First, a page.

We usually think of ‘spirit’, as in Holy Spirit, as being very New Testament and all to do with Pentecost. However, we need to back-track to the Old Testament where the Hebrew word we have translated as spirit means first of all wind and breath. It is appropriate to think of ‘spirit’ as both wind and breath: both are air and both blow and are invisible. It also refers to the human spirit in the sense of life force and even personal energy. And, again, you can see the logic of the one word being applied because without breath there is no life, no pumping oxygen into the bloodstream and no energy to do things.
Therefore, when you come across the spirit word it can be a phenomenon of nature, often being used by God, but it is also clearly that God is the source of human breath – life – and human energy. Regarding the human dimension spirit can stand for “soul” or “life force”, and even “heart”, which are the centre of the personality, including intelligence and will.
The Hebrew word for spirit refers not simply to the life given to humanity by God. God also is a spirit. God’s spirit came upon the people and empowered them for special service. Prophecy was understood as a sign of the presence God’s spirit. God’s spirit was expected to be poured out in abundance in the future. The ancient Hebrews understood God’s power to be everywhere and yet to be awesome and inspiring, uplifting, moving, magnificent, transcendent. (Don’t overlook though that God could also trouble people with an evil spirit.)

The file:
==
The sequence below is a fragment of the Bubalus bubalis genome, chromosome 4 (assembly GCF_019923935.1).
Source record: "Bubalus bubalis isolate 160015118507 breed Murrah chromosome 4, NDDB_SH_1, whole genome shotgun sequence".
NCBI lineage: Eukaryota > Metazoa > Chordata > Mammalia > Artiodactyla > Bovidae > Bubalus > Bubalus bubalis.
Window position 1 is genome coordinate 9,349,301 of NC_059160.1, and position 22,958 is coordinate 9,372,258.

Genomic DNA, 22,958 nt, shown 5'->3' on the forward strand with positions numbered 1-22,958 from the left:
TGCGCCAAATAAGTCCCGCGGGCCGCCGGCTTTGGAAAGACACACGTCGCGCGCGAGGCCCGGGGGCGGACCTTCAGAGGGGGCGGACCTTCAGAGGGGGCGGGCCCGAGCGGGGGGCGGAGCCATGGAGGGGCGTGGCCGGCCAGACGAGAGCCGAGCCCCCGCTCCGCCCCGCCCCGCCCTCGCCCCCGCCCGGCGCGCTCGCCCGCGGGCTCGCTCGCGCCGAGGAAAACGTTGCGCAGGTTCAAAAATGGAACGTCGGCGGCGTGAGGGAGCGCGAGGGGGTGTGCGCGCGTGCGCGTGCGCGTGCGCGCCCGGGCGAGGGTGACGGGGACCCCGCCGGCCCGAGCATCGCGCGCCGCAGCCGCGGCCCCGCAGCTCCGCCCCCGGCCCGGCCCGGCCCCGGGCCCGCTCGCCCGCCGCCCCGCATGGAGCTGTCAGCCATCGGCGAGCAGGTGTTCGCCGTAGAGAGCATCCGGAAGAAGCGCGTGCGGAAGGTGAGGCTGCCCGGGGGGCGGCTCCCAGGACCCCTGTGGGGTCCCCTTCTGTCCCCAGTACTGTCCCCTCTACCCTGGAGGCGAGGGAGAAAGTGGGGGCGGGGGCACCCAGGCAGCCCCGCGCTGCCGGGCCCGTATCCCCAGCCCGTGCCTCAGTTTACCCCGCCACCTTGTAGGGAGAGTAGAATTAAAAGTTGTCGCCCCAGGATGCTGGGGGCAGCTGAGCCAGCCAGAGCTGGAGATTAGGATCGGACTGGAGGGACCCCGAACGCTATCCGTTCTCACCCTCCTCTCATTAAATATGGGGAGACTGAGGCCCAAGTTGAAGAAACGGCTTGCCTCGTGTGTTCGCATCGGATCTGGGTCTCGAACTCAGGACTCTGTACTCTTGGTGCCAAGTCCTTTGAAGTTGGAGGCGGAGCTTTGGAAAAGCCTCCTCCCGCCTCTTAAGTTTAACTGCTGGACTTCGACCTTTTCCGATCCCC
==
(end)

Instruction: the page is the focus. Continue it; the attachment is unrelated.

Moving on to the New Testament the Hebrew word translated as spirit is continued in the Greek to mean wind or breath. The Greeks take the meaning a stage further, with echoes to Old Testament, where it can mean the spirit of the ‘inner self’.
NOTE: In both the Old and New Testaments there are references to spirits being evil, or ghosts. The first is understandable in that if the spirit is life, and there is good and evil in life then, the spirit in the world could be either. Regarding ghosts, the word was used to express that feeling of there being somebody present who isn’t physical.
Jesus refers to the spirit. What is referred to as God’s spirit in the Old Testament often is described as the Holy Spirit in the New Testament. You will recall John the Baptist says that the Spirit descended like a dove on Jesus at Jesus’ baptism. But in Luke the event is described as being the Holy Spirit – there’s that word – that descended upon Jesus. At Pentecost God’s spirit, as prophesied in the Old Testament, fills the people with the Holy Spirit.
The difference between the Old Testament and the New Testament is that in the latter God’s spirit is given in a new way. People worshipped/worship God “in spirit”. In the New Testament those people are born of the spirit. The image suggested is that the people have the spirit within them and around them. Its fruits are love, joy, peace, patience, kindness, generosity, faithfulness, gentleness, and self-control; and, are counselled by the spirit. Counselled? Advised by, guided by, given direction, supported, helped, a measure and control of their lives and all by the spirit of God in Christ.
There is then an understanding in this new way of thinking of wholeness because both “spirit”, that is life and living, and “mind”, how we think and are, is not separate parts of self.